We will also have a cheeky little #OTalkonTour announcement at the end……

 Some questions to consider;

 1; Who is attending RCOT conference this year? Are you a regular or a newbie? For those of you not attending, what factors affected your decision?

2; What are you most looking forward to? Has anything from the programme jumped out at you?

3; What did you enjoy most about the last conference you attended and why? (Not just RCOT).

4; For first time attendees, is there anything that you would like to ask or know?

5; For regular conference goers, what are your top tips for first attending conference?

Any newbies might also want to check out the “Friendly Guide to Attending your first Health Professions Conference” from LG Personal Development

https://www.lgpersonaldevelopment.co.uk/2018/04/09/new-friendly-guide-attending-your-first-health-professionals-conference/

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This week’s #OTalk is on the topic of using standardised assessments routinely in practice and will be hosted by Dr Alison Laver-Fawcett (@alisonlaverfaw) from York St John University and Professor Diane Cox (@dianecox61) in the UK.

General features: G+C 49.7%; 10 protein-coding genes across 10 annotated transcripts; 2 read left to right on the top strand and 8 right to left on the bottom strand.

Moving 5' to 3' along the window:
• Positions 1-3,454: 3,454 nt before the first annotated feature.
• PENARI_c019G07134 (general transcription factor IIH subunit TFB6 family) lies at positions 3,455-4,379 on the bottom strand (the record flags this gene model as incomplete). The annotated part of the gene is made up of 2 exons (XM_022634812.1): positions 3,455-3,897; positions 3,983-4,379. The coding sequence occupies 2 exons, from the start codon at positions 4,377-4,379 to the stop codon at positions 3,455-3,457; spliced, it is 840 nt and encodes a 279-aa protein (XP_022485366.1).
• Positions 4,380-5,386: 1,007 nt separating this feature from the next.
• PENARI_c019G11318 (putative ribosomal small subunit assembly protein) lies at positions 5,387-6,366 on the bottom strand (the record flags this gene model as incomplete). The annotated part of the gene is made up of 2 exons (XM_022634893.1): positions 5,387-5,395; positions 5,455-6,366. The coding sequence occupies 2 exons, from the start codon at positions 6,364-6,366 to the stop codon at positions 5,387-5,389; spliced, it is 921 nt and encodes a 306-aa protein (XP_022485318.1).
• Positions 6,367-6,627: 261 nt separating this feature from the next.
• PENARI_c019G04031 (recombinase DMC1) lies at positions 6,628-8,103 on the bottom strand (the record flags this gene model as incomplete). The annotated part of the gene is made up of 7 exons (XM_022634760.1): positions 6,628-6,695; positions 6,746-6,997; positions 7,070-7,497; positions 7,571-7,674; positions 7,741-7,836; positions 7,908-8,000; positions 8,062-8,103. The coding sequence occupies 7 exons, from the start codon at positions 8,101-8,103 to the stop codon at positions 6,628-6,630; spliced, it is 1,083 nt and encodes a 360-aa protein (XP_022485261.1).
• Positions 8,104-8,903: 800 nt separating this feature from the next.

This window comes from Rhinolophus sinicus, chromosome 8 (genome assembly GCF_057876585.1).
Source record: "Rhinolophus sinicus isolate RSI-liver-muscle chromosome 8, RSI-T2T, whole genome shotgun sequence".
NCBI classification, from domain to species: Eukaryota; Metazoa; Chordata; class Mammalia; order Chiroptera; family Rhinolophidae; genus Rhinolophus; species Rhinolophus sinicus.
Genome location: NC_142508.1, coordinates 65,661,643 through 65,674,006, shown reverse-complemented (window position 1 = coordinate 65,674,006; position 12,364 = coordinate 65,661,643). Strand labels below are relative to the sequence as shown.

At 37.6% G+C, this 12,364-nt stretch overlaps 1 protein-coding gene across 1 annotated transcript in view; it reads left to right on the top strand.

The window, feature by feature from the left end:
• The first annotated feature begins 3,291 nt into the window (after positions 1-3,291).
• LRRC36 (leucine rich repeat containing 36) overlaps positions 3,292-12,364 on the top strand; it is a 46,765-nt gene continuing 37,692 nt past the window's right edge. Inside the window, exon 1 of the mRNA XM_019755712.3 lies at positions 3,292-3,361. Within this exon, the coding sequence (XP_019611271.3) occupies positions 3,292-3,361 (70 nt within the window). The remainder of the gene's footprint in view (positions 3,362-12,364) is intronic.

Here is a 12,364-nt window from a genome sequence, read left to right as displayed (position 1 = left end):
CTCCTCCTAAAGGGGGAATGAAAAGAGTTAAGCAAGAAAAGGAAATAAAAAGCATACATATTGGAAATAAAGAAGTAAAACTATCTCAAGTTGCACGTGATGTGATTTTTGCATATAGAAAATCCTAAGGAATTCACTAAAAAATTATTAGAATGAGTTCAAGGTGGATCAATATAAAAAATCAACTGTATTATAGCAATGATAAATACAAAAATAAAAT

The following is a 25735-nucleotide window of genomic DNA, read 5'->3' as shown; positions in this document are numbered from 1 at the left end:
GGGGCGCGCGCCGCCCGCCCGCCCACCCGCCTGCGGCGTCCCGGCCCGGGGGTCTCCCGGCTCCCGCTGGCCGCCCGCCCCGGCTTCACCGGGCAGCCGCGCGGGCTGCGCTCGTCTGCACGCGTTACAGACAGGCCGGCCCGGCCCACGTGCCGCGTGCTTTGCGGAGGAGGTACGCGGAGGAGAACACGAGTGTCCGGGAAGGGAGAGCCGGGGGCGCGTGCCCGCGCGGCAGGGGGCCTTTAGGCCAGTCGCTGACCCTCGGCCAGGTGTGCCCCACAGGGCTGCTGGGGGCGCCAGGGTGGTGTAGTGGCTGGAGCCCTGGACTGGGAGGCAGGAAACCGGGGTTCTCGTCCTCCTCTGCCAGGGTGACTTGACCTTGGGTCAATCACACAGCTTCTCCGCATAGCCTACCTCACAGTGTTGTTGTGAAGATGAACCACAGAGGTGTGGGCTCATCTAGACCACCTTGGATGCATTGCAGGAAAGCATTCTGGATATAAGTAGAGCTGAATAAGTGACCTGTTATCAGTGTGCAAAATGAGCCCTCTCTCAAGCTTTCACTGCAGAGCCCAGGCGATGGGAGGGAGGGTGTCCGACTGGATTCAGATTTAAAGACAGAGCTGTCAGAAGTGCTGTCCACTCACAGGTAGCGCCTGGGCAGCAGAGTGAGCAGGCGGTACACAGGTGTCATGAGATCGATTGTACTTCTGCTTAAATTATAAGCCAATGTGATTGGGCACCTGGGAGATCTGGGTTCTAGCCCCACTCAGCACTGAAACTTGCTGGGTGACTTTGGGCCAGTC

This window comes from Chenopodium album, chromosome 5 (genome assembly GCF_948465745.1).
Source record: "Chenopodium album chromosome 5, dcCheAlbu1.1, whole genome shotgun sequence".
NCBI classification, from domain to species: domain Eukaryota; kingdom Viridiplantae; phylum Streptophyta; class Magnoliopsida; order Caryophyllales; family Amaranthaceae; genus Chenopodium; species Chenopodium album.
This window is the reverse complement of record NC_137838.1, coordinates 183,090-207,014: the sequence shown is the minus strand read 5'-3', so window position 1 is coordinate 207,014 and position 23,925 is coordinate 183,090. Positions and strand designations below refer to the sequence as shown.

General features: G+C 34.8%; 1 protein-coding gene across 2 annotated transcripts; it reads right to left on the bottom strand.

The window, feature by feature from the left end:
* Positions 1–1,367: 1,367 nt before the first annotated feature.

Here’s what Alison and Diane had to say:

In the early 1990s, as part of her PhD studies, Alison undertook a small survey of occupational therapists to explore their use of standardised and unstandardised assessments with people with neurological diagnoses. Results (n = 29 OTs) indicated that 93% of OT respondents were using informal observation of ADL, rather than standardised assessment, to assess for perceptual deficits (Laver, 1994). Back then there were a limited number of assessments developed by occupational therapists to choose from, but nearly 30 years later many occupational therapists have been involved with the development and evaluation of standardised assessments and we have evidence of their reliability, validity, sensitivity and clinical usefulness. A look through Asher’s (2014) annotated index of occupational therapy assessment tools reveals that occupational therapists now have 100s of tests to choose from, many of which have been developed by occupational therapists. Yet standardised assessments do not appear to be routinely used in all areas of occupational therapy practice. Why is that?

But nearly 20 years later, a survey of 109 Irish occupational therapists (Stapleton and McBreaty, 2009) still found that “..the consistency of [standardised assessment’ use tended to be low. The barriers to a more consistent use of standardised assessments and outcome measures included time restraints, the unsuitability of the available measures and a lack of sensitivity of the available measures to capture the effectiveness of occupational therapy’ (p55).